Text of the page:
An overview of the four dimensions of the Greek Crisis

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The Greek crisis is the result of many flaws
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In analyzing the effects of the global economic crisis on the European Union and particularly on Greece I have come to realize that the current crisis has four dimensions which are worth putting up together into a single article for the sake of fully understanding the issue and for having a single piece of reference. In short those dimensions are first and foremost the global economic crisis, the systemic flaws of the euro, the endogenous factors that made the internalization of the crisis very severe and last the nature of the policies to deal with the crisis.

The first dimension of the crisis in Greece is the global economic crisis, since some of the most badly hit industries in this crisis were the shipping and tourism industries both of which are fields where Greece had allocated much of its resources.

The second dimension is the European level of the crisis, where a number of flaws in the EU architecture have themselves created inefficiencies and diverging paths in the economies of member-states. The EU has many structural problems, ranging from its multi-dimensional cumbersome bureaucracy which makes it impossible to take swift action and this is a serious flaw when time can determine the difference between failure and success, to the inefficient and to some extend irrational use of community funds, with the Common Agricultural Policy (CAP) being an example of policies that a state should never adopt (I find it insane and obscene that under the current form of the CAP Queen Elizabeth II is the top recipient of “agricultural subsidies”).

Adding to this are the structural flaws of the single currency, which lacks a coordinated European fiscal policy in order to be effective, plus it lacks the most important of policies when it comes to balanced regional growth and convergence of local economies: that is a mechanism that would redistribute the surpluses that are accumulated within the euro area.

Furthermore the very nature of the monetary policy of the European Central Bank (ECB) is from the outset problematic (the one-size-fits-all logic). It aims at tackling inflation, but this is done in a near-dogmatic way that is occasionally detrimental for member states, if those are in need of liquidity. In the latest press conference of the ECB chairman, Jean Claude Juncker, this was made clear once again, through the intention of the ECB to further increase interest rates. In a period where half the eurozone needs cheap money to cope with the burdens of the crisis, an increase in the price of money (because that is what higher interest rates do) is catastrophic.

The third dimension is the collection of endogenous factors that have brought Greece on the verge of default. I am pretty much sure that those are the ones that certain media prefer to promote so as to depict Greece as the sole responsible for what is going on. At any rate, Greece has a huge trade deficit, meaning that it imports more than it exports (three times more in fact). It has an immense public sector, which is costly and unproductive. It has the most complicated bureaucracy in Europe, which makes foreign investment very difficult. It lacks an effective tax collection mechanism. Also certain classes of people have enjoyed outrageous benefits over the years, like retiring at their early  or mid 50s’. Moreover the agricultural sector in the country, was devastated and massively reduced, thanks to the lack of any serious national plan for agricultural growth and due to the malinvestment of European funds. These and many others are factors that make an economy malfunctional and unable to grow.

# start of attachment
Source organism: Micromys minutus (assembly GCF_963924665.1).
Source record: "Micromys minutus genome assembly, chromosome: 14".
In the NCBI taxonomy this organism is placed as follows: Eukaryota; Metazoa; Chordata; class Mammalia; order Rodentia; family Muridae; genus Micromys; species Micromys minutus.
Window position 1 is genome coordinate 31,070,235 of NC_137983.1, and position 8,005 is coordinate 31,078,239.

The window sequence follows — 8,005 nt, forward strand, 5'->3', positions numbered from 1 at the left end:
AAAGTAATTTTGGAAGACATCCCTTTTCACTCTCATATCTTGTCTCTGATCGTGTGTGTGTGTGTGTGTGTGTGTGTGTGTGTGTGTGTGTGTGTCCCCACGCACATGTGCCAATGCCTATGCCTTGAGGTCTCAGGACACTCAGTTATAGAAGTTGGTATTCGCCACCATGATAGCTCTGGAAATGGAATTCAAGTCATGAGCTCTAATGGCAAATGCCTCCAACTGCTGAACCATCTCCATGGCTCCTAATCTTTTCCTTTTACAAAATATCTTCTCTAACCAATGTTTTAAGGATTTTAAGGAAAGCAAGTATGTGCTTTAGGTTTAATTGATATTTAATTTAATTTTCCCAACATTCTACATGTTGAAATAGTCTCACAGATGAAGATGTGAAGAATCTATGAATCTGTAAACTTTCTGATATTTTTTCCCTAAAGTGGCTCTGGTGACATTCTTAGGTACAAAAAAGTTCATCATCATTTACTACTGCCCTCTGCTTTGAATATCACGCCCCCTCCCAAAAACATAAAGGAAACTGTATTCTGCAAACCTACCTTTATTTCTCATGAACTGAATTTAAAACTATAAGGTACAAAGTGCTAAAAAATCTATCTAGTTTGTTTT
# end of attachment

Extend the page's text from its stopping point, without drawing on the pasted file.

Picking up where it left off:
The fourth dimension of the crisis, is the measures that are taken to combat it. I am referring to the adoption of massive austerity measures that amid the crisis only succeed in worsening the recession. At the point where Greece is today a default is inevitable, leading a reasonable person to conclude that since this is inevitable then let it come sooner rather than later, as in the future the crisis in the real economy will be even worse and the downward spiral will in fact be a vicious cycle to doom and to decades of third-worldliness and under-development (for more on this see video of David Harvey about the Greek crisis).

I have already elaborated on the way in which the bailout to Greece works, but it is worth repeating that the bailouts do not aim at preventing default, but at postponing it, so as to buy precious time that will allow for reforms and preemptive measures in the countries that are directly or indirectly affected by a default in Greece. Furthermore the bailouts are a very effective way of indirectly financing private banks who still have liquidity problems despite the bailouts that they received from their national governments when the financial crisis first hit. Those private banks are mostly German and French who hold a considerable amount of the Greek (and not only) debt.

Bringing this overview of the four dimensions of the Greek crisis to a conclusion, I would like to say that to deal with the current situation all four facets of the crisis need to be addressed simultaneously and in parallel, which is extremely difficult to do, if not impossible. However there is no other way out of it. Failing to tackle any of these four, means complete failure from the outset. Unfortunately our leaders, national and European seem to fail at more than one of the aforementioned dimensions of the economic crisis in Greece.

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